When I work with professionals on their social media strategies, the most common questions I get tend to be around what people are actually supposed to do with all of the new platforms that have popped up (seemingly overnight).
They say things like, “OK, fine, I gave up and got a LinkedIn profile – now do I actually do with it?” Or, “I’ve had a Twitter account for six months, but I’ve never tweeted – should I?”
Personal Social Media Strategy
These are important questions; but they are also hard questions to answer because everyone will and should approach social media in a way that supports their overall business goals.
Asking what to do with social media is like asking what you should do with email. It’s simply another communication tool you can use to engage and interact with your clients, prospects, and partners.
A good place to start your decision making with social media is to understand that there are two main areas of social media use – passive and active. Finding success with social media is about finding a way to balance your focus on these two areas. You can’t do one and forget about the other. It’s like a basketball coach would say, “You have to play both sides of the ball – offense and defense”.
Playing “Defense” on Social
Playing defense on social media is about creating a digital presence that clearly shares your brand message. The message that you want to communicate to the people you want to communicate with – your target audience. The internet provides an information source that’s open 24/7, and people are looking you up.
They might be clients, colleagues, or partners. And they will definitely be prospects. Think about the last purchase you made or the last service provider you hired. I’m sure that you did your due diligence before you moved forward. Your prospective clients are doing the same thing.
This is why it is so important to create optimized social media profiles! It’s the passive part of social media. People are finding information about you and you don’t have to do anything. When you create an online profiles that shares your professional message, it’s always on. You have to put the effort in up front, but once it is up and running you only have to tweak your presence over time.
Your LinkedIn profiles, both individual and company, are a key component of this presence. Your firm website is also important as well as any online content such as a blog or YouTube channel.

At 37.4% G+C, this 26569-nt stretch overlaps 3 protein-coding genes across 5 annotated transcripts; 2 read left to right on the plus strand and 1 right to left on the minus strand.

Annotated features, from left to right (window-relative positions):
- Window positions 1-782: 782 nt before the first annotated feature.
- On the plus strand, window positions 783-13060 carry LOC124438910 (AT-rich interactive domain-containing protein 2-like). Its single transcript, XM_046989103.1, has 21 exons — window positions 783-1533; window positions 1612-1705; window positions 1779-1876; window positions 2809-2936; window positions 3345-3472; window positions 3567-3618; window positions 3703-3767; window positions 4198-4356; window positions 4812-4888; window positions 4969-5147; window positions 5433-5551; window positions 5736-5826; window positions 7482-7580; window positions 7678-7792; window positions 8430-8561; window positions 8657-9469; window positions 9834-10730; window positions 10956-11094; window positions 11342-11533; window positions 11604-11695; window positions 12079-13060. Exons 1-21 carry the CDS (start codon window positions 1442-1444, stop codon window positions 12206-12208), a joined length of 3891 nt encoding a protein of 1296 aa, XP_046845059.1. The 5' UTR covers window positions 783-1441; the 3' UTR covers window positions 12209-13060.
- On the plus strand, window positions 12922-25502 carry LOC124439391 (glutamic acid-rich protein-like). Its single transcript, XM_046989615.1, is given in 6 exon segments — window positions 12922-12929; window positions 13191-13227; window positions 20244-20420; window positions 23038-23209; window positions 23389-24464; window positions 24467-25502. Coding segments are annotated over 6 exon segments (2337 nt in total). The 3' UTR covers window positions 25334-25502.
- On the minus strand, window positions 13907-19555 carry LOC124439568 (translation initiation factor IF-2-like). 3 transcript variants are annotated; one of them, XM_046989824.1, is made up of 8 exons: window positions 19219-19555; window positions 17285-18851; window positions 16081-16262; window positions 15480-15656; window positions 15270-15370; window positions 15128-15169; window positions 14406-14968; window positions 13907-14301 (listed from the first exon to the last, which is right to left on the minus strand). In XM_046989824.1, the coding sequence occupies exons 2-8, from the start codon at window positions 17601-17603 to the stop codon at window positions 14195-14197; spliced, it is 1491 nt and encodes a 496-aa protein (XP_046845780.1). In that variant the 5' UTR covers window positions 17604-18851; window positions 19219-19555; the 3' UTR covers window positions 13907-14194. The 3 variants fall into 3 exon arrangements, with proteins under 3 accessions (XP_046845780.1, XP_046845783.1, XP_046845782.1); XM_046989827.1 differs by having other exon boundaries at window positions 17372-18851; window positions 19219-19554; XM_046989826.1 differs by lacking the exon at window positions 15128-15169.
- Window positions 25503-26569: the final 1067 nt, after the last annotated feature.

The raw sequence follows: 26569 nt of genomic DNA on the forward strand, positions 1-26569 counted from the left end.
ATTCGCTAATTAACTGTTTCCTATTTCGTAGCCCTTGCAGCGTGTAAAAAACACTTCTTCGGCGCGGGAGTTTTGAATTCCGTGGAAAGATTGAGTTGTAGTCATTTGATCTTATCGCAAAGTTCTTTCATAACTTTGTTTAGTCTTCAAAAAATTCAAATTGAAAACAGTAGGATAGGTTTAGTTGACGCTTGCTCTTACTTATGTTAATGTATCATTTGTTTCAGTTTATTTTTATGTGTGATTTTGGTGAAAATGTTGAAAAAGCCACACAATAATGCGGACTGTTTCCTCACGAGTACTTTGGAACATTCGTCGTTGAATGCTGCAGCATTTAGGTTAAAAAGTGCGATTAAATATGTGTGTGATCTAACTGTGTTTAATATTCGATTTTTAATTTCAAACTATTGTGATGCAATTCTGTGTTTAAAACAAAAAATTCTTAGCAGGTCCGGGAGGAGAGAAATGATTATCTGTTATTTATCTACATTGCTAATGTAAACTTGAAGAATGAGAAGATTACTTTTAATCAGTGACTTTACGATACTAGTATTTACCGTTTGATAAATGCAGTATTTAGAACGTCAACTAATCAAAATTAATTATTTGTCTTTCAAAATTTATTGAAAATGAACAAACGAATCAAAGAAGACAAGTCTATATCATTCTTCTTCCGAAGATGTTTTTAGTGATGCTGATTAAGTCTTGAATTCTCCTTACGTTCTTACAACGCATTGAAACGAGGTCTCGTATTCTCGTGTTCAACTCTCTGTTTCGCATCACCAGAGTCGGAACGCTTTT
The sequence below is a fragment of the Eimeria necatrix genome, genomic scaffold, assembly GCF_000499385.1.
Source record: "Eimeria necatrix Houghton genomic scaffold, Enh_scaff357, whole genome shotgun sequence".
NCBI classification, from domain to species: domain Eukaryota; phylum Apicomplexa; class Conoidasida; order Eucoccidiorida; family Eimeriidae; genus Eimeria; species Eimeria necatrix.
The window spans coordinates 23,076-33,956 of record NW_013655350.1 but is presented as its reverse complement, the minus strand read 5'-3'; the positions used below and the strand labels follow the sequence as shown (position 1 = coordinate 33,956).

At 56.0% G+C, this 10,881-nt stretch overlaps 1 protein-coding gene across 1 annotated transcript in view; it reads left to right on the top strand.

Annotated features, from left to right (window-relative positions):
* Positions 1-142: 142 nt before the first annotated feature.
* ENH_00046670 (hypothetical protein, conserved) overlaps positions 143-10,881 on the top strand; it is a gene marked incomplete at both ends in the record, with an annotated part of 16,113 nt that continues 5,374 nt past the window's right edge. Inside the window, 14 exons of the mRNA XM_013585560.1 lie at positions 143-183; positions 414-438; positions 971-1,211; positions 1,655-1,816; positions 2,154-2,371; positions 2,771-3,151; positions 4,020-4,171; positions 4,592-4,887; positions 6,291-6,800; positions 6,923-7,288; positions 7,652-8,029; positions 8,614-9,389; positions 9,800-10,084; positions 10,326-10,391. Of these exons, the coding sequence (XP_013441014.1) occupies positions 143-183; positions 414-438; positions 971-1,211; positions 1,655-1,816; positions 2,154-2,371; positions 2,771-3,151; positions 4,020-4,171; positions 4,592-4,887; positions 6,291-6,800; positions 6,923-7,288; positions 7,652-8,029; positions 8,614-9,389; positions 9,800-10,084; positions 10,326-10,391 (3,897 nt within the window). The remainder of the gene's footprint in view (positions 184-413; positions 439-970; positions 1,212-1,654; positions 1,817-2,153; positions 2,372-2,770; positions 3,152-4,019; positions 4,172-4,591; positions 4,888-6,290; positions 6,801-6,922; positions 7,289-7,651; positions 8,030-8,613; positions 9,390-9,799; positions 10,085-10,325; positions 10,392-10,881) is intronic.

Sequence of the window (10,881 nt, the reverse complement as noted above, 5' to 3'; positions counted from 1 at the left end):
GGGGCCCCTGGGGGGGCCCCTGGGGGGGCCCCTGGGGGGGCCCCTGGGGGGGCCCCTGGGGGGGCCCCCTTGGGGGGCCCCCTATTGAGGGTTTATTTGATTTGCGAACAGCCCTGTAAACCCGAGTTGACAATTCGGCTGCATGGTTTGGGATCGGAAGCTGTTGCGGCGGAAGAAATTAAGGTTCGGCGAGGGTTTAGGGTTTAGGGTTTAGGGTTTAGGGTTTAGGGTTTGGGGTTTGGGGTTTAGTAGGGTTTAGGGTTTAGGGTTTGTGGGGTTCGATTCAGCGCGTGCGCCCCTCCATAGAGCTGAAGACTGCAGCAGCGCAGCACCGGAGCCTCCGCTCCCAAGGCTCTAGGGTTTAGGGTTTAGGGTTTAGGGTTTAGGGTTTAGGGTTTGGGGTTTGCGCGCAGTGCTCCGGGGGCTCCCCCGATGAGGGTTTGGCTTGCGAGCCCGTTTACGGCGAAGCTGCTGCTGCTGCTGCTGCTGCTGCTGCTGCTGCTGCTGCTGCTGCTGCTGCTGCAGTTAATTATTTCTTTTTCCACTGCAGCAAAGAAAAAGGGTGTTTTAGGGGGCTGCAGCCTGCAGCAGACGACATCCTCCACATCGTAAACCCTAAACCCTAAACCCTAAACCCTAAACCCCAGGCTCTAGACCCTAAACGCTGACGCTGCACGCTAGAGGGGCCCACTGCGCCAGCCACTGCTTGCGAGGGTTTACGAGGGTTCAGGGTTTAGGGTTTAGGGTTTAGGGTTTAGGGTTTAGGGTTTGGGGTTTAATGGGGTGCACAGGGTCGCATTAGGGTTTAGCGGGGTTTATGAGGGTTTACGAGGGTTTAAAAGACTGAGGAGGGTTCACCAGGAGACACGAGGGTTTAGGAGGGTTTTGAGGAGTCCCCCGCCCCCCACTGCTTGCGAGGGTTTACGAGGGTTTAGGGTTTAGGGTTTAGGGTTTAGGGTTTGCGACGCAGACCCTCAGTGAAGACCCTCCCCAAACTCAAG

Putting Yourself Out There
Playing offense is a little bit of a misnomer. You certainly don’t want to be offensive on social media! However, you do want to engage in activity that connects you with your network. Being active on social is about developing a dialogue between you and the people that you are connected with.
This is an extension of the conversations you are having in the offline world. You can share ideas, answer questions, and build trust just like you would in the “real” world. And online conversations can be much more efficient and scalable.
There are many platforms that you can use to interact with your network. Twitter has often been described as a 300 million person networking event. LinkedIn is a great place to connect with your professional network. You can use the status update feature to share information and engage with people in one of the over 2 million LinkedIn Groups.
If you feel overwhelmed and don’t know where to start, pick one platform and dip your toe in. Keep in mind the tremendous upside to engaging your clients, prospects, and referral partners on a regular basis!
Even though the ideal social media strategy isn’t a “one-size-fits-all” scenario, consider putting both active and passive tactics into the mix. Michael Jordan is considered one of the best basketball players to play in the NBA. He could do amazing things on offense. But many people forget that the key to his success lay in the fact that he was also dominant defensive player (he was the NBA’s Defensive Player of the Year in 1988). He could play both sides of the ball!
You don’t have to fly through the air to be successful, but if you want social media to be an effective part of your business, make online tools part of your daily activity.
This article originally ran at theDigitalFA. You can visit it here; and be sure to check out the site – it’s full of great ideas on building a digital presence for financial professionals (and the rest of us).